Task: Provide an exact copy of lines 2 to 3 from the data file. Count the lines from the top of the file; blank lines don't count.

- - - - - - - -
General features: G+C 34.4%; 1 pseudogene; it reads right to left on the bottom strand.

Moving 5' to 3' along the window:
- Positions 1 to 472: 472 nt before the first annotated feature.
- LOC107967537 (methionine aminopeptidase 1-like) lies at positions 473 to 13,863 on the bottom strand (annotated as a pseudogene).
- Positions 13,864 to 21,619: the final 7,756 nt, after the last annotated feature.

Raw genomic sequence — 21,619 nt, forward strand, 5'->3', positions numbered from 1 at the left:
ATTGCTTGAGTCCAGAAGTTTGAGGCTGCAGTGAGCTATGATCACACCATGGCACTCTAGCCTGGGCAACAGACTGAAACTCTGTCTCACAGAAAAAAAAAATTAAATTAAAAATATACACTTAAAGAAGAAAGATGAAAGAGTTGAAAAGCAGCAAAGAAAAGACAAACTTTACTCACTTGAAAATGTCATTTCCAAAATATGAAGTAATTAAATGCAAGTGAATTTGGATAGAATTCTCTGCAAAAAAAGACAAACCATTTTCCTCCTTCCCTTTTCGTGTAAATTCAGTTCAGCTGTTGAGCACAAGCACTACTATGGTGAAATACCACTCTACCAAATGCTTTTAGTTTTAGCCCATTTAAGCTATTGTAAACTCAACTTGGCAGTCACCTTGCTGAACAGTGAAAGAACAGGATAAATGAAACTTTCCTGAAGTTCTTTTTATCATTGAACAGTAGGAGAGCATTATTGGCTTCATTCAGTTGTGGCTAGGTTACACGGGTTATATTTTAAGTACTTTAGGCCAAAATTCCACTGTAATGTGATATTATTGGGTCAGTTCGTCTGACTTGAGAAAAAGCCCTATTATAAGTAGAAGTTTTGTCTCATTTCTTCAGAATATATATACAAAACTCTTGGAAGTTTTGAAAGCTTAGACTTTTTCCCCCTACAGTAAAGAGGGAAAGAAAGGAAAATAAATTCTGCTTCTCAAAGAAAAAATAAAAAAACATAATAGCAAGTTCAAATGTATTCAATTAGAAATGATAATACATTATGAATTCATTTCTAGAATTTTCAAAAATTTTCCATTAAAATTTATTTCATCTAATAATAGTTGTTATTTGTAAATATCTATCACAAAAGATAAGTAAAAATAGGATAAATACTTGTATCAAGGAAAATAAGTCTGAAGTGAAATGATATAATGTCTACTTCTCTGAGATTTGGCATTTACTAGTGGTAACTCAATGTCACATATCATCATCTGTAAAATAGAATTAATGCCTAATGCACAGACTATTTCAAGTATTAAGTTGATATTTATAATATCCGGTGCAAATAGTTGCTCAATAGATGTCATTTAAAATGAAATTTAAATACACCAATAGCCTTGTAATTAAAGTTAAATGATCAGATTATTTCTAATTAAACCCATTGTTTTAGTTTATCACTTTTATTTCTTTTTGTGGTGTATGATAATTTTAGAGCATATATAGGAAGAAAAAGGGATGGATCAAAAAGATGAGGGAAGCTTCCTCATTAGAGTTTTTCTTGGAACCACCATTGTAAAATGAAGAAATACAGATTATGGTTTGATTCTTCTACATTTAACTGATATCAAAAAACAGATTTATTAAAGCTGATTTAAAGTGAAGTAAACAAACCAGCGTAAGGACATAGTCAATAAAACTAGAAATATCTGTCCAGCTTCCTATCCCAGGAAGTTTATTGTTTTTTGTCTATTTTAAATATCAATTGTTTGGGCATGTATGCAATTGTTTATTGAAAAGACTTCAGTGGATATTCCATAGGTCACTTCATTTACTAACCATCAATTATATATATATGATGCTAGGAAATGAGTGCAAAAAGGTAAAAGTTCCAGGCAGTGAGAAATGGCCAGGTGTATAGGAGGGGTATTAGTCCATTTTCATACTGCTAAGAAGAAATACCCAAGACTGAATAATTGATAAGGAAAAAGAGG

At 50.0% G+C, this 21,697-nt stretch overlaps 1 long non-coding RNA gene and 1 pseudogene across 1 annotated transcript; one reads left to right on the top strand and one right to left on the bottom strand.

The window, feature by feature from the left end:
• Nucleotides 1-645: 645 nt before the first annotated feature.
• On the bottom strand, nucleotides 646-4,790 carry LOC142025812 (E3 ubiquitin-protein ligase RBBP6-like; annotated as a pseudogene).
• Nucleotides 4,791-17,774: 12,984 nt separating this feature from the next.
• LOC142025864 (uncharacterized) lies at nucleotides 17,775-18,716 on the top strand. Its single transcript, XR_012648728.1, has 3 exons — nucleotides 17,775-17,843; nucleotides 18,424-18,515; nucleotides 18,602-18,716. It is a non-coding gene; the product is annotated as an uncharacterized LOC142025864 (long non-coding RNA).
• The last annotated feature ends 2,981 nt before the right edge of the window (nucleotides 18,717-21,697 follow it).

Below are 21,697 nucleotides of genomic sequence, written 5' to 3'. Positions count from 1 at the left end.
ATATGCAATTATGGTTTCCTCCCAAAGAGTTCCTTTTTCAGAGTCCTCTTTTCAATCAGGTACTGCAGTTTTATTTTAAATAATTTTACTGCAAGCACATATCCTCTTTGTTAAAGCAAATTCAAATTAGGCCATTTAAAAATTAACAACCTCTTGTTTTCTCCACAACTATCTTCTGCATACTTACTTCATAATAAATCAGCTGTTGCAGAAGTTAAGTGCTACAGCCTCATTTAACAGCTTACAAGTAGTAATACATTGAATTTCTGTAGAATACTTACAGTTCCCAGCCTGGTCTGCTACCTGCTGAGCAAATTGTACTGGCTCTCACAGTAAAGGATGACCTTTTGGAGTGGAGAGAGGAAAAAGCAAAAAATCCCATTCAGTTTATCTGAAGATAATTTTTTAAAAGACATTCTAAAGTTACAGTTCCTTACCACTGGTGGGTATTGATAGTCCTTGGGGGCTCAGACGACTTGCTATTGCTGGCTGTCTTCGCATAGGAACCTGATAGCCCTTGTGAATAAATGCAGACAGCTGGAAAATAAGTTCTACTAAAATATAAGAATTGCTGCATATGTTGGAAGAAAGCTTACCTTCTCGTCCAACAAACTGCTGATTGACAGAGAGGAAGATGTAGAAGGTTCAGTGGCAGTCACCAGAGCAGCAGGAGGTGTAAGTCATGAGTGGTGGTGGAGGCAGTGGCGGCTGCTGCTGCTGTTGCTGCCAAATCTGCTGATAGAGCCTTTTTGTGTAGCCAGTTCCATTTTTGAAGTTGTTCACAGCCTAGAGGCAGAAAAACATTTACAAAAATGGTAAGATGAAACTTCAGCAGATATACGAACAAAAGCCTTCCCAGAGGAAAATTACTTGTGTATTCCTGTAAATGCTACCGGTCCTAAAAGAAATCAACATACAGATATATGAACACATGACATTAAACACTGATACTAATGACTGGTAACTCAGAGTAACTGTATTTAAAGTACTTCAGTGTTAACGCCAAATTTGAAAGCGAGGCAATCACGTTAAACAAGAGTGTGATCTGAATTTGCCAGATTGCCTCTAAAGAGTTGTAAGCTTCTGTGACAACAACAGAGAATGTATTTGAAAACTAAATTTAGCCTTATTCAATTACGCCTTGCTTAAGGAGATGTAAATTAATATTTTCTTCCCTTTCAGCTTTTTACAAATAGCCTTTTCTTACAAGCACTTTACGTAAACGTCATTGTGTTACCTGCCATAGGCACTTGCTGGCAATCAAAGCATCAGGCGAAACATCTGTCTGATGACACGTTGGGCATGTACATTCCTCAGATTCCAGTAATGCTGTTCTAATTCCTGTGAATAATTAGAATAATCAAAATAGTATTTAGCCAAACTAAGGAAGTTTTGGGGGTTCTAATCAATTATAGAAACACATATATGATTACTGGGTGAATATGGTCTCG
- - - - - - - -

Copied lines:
Moving 5' to 3' along the window:
- Positions 1 to 472: 472 nt before the first annotated feature.